Bio: Alberto Leon-Garcia is Professor in Electrical and Computer Engineering at the University of Toronto. He is a Fellow of the Institute of Electronics an Electrical Engineering "For contributions to multiplexing and switching of integrated services traffic". He authored the textbooks: Probability and Random Processes for Electrical Engineering, and Communication Networks: Fundamental Concepts and Key Architecture. Leon-Garcia was Founder and CTO of AcceLight Networks in Ottawa from 1999 to 2002. He was Scientific Director of the NSERC Strategic Network for Smart Applications on Virtual Infrastructures (SAVI), and Principal Investigator of the project on Connected Vehicles and Smart Transportation. SAVI has designed and deployed a national testbed in Canada that converges cloud computing and software-defined networking. CVST has designed and deployed an application platform for smart transportation. Leon-Garcia is Founder and CEO of StreamWorx.ai which offers massive-scale real-time streaming, analytics, and machine learning for network operations and cybersecurity applications.

Abstract: The softwarization of networks provides the flexibility and agility for automating networks to deal with the complexity and to reduce the cost of delivering an increasingly complex portfolio of applications. In this talk we consider the role of machine learning in network automation. In particular, we consider the role of ML in the variety of MAPE-K loops that are required to monitor, analyze, plan, and execute resource control actions to deliver the enabling network services in support of applications. We examine the design, placement, and implementation of machine learning within these loops in network automation, and we discuss several open problems.

Keynote Session 6

Title: Big Data in Network and Service Management: An Opportunity for Synergy
Speaker: Stan Matwin, Dalhhousie University, Canada

Bio: Stan Matwin is the Professor and Canada Research Chair (Tier 1), and the Director of the Institute for Big Data Analytics at Dalhousie University, Canada. Internationally recognized for his work in Machine Learning and Artificial Intelligence, he has authored and co-authored more than 300 refereed papers, supervised more than 70 graduate students, and taught Data Science on four continents. He is the Coordinator for the Applications Area of the Springer Encyclopedia of Machine Learning, and one of the founders of Ocean Data Science Inc., a new Canadian start-up. He is a Fellow of the European Coordinating Committee for AI, a Fellow of the Canadian AI Society (CAIAC), and a recipient of the CAIAC Lifetime Achievement Award.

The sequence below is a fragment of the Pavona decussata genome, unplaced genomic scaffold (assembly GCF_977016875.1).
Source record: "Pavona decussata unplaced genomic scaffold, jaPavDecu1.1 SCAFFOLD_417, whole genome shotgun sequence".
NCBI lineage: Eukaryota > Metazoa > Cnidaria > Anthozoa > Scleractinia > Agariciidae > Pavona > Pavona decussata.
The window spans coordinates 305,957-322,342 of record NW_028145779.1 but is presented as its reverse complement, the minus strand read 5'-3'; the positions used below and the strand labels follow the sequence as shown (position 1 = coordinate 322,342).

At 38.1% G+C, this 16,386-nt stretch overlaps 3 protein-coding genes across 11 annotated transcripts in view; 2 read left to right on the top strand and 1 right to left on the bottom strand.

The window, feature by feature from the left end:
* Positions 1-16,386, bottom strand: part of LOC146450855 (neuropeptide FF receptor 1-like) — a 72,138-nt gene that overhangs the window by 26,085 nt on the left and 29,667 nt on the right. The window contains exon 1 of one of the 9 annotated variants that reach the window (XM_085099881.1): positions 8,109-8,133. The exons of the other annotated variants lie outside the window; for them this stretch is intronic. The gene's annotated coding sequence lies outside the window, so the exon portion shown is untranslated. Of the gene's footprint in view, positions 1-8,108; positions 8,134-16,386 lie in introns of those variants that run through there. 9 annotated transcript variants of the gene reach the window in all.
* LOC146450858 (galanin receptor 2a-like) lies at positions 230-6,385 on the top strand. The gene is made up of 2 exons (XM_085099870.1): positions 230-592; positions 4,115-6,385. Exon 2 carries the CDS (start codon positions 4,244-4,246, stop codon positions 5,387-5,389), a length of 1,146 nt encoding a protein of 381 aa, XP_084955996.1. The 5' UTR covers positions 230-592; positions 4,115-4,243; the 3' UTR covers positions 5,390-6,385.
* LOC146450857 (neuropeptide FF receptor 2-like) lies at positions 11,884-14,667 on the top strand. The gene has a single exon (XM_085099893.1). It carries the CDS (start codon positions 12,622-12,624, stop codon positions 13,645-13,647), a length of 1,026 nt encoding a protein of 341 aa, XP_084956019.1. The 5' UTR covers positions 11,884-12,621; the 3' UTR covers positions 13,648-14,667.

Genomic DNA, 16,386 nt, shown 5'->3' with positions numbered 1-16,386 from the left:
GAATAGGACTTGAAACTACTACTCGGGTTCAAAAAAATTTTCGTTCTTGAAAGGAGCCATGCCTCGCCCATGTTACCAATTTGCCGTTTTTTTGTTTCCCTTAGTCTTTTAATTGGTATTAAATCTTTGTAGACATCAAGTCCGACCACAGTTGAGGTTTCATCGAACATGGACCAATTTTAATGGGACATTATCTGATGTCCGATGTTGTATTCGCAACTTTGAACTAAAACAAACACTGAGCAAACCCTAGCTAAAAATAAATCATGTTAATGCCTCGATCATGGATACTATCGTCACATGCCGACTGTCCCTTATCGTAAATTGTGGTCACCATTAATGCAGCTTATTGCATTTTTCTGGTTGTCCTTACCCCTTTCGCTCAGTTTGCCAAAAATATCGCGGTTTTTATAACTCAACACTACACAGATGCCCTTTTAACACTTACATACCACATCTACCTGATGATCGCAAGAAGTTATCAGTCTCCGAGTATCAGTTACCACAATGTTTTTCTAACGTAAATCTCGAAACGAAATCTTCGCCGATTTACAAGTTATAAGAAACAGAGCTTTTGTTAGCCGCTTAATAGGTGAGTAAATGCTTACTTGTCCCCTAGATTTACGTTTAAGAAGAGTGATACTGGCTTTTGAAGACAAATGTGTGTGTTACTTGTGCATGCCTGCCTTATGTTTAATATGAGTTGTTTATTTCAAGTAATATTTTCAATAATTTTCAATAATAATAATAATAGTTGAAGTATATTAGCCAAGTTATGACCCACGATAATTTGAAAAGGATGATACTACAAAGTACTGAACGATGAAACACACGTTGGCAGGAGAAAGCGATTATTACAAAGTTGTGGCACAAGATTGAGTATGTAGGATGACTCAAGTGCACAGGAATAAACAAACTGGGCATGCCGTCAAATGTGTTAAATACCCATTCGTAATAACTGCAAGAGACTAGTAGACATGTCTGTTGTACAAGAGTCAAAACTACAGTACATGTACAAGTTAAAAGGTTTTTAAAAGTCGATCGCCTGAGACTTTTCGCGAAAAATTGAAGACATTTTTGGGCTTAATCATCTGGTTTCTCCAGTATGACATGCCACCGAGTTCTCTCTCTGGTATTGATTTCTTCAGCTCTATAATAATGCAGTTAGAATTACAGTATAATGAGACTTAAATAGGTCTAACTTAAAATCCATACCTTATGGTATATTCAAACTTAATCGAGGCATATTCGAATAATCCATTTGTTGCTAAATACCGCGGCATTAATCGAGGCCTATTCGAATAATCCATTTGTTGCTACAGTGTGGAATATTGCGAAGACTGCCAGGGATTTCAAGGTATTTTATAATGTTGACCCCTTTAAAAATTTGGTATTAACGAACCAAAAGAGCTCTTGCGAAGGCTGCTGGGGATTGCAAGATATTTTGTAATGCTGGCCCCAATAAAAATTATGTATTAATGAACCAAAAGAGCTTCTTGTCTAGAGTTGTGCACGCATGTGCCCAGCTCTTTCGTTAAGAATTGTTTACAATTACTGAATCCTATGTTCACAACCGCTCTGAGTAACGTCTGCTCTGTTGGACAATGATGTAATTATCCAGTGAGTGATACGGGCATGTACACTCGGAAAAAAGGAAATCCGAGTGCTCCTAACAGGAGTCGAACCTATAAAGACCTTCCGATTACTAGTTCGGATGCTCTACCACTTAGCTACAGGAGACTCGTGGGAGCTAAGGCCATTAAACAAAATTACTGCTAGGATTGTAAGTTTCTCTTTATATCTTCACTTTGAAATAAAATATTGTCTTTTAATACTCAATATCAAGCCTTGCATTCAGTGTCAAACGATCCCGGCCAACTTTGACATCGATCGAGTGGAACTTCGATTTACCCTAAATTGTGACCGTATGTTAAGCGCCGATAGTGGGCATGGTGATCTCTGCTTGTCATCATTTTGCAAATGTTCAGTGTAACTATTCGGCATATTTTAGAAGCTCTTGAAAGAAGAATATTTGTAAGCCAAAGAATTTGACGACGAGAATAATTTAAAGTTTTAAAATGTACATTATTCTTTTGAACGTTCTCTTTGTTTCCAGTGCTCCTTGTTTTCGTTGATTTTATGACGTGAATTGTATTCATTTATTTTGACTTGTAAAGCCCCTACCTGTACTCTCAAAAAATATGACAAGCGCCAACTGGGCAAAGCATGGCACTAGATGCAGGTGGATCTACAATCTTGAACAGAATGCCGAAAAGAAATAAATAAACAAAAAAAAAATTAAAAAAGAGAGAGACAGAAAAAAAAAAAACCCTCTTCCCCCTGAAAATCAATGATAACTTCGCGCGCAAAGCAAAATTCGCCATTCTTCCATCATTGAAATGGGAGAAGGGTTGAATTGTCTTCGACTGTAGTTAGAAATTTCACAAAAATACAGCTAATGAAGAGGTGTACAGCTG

Abstract: We will present briefly the history and the major dimensions of Big Data: Volume, Velocity, Variety and Veracity. We will ground that discussion with some examples of current work at the Institute for Big Data Analytics at Dalhousie University. We will outline developments in Big Data areas particularly relevant to the theme of the conference, i.e. stream data management and data analysis of spatio-temporal data. We will then discuss examples the impactful use of Big Data and Machine Learning techniques in network operations and management (OaM), specifically in traffic prediction and resource management, including QoS management. We will illustrate some of the current advances in promising data compression methods, relevant for data sharing with privacy constraints. We will round up the talk with some early thoughts about the use of bitchain technologies in OaM and about future research opportunities at the intersection of Data Science and Network and Service Management.